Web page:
An online article accusing Mike Jeffries, CEO of controversial US clothing brand Abercrombie & Fitch, of excluding larger sized customers and catering only to “thin and beautiful” people, has created a global publicity crisis for the company.
The remarks, by Robin Lewis, author of The New Rules of Retail, were given in an interview with Business Insider, published on the elitedaily.com website on 3 May, and swiftly seized upon and widely circulated online in articles headlined “Abercrombie and Fitch CEO says he hates fat chicks”
The escalation culminated in the story being picked up by the world’s most trafficked news website, MailOnline, which ran it on Tuesday in coverage headlined: 'Thin and beautiful' customers ONLY: How Abercrombie & Fitch doesn't want 'larger people' shopping in its stores. One tweeter in California with almost 300,000 followers (@playgrounddad) called for an organised boycott of the store.
The actual quoted remarks from Robin Lewis are somewhat more circumspect.
“He doesn’t want larger people shopping in his store, he wants thin and beautiful people,” Lewis is quoted.
“He doesn’t want his core customers to see people who aren’t as hot as them wearing his clothing. People who wear his clothing should feel like they’re one of the ‘cool kids.’”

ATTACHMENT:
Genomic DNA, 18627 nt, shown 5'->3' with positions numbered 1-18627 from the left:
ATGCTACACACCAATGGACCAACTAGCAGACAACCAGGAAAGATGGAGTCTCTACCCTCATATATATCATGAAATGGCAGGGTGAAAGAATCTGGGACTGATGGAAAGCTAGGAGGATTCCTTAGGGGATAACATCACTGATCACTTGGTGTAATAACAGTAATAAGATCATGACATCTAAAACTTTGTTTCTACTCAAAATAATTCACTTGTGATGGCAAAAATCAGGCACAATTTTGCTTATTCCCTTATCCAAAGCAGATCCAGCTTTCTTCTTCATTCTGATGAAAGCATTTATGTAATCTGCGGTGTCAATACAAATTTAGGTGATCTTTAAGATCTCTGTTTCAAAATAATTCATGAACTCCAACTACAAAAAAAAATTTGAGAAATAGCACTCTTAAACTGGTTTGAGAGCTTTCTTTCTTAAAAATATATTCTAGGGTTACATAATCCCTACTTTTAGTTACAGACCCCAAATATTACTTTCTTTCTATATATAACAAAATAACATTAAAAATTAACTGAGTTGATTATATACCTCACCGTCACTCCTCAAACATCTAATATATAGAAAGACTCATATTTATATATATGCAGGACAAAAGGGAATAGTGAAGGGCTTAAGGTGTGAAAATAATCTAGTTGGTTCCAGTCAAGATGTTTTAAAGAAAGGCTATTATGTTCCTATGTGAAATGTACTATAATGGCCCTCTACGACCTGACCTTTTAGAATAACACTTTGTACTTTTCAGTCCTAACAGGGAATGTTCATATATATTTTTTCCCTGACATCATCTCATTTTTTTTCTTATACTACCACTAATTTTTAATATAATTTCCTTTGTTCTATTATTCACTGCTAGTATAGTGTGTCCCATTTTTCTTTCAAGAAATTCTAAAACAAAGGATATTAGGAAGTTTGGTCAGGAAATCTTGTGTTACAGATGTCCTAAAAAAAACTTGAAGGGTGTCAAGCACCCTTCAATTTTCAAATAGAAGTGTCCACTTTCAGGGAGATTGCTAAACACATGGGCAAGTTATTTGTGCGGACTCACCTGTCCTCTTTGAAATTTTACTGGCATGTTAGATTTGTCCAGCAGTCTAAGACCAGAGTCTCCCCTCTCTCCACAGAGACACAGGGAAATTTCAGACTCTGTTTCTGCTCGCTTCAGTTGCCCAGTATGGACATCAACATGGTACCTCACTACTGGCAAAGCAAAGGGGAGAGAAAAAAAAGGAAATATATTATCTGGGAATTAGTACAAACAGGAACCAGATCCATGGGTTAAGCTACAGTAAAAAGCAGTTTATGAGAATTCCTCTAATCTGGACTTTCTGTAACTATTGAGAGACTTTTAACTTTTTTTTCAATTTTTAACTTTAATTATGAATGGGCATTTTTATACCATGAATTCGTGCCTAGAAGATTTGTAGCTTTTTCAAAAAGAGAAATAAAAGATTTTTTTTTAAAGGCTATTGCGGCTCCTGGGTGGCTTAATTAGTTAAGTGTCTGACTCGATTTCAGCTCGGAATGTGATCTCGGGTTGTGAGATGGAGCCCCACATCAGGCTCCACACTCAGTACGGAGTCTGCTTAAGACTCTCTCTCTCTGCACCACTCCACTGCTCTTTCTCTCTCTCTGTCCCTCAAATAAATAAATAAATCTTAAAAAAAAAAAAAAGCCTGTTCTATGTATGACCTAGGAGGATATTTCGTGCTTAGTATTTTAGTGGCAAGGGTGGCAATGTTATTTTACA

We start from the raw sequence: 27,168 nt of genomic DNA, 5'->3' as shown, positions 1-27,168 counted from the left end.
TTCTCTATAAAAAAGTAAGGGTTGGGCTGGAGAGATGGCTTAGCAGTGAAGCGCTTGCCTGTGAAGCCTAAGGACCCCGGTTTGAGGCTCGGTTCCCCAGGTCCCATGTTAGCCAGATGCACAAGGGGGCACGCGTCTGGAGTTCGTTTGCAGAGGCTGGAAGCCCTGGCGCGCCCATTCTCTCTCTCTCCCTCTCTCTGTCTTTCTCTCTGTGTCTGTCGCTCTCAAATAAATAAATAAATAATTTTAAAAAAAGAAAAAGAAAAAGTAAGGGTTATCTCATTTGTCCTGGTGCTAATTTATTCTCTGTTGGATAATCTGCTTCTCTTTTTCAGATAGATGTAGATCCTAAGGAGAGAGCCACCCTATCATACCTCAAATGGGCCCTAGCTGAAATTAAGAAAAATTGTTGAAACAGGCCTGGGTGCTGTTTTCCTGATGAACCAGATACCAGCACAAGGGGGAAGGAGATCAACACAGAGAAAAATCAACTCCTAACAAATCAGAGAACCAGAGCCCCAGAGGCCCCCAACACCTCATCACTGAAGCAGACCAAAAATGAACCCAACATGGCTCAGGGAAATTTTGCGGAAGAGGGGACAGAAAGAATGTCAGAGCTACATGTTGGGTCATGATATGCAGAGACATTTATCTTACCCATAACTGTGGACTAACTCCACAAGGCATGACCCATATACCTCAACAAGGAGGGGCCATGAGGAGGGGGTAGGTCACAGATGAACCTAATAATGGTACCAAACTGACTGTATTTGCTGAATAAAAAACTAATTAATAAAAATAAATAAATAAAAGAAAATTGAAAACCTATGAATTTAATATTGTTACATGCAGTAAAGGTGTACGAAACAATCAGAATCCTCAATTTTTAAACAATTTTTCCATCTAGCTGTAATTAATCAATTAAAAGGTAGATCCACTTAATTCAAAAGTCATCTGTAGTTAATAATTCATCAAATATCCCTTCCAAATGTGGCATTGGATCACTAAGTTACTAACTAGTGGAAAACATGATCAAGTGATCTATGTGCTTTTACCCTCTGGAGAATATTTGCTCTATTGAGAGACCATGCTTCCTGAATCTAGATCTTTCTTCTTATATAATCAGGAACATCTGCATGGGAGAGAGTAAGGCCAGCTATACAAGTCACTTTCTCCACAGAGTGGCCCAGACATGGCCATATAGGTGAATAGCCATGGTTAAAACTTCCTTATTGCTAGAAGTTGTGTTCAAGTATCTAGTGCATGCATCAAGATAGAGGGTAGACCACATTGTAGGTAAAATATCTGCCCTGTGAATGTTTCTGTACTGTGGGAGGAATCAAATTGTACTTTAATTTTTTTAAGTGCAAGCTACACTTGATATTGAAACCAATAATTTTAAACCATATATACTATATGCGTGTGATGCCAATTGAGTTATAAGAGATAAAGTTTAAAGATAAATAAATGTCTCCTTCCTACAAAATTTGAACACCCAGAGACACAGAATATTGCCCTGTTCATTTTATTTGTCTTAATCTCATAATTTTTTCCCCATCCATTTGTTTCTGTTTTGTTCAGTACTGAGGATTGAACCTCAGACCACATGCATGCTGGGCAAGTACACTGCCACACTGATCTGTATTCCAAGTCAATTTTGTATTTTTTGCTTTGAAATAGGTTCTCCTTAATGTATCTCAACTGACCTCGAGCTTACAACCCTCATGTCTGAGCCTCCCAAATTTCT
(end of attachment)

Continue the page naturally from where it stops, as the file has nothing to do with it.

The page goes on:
The clothing brand has often courted controversy. It’s Ashley’ push-up bikini for girls aged between eight and 14 was voted as the product flop of the year by Yahoo Finance's 24/7 Wall Street. In 2009 it lost a legal action and was obliged to pay £9000 (UK) compensation after losing a case brought by a student who wore a prosthetic arm, who claimed she was discriminated against for not conforming to the firm’s policy on staff appearance.
It has also been criticised for calling its staff 'models', and for its erotically charged advertising which has drawn complaints from family interest groups.
CEO Mike Jeffries is quoted on the firm’s website affirming the company’s commitment to diversity and inclusion.
“Diversity and inclusion are key to our organization’s success,” he says.
“We are determined to have a diverse culture, throughout our organization, that benefits from the perspectives of each individual.”
The Drum contacted Abercrombie and Fitch to request Mr Jeffries' input, but had received no response at the time of going to press.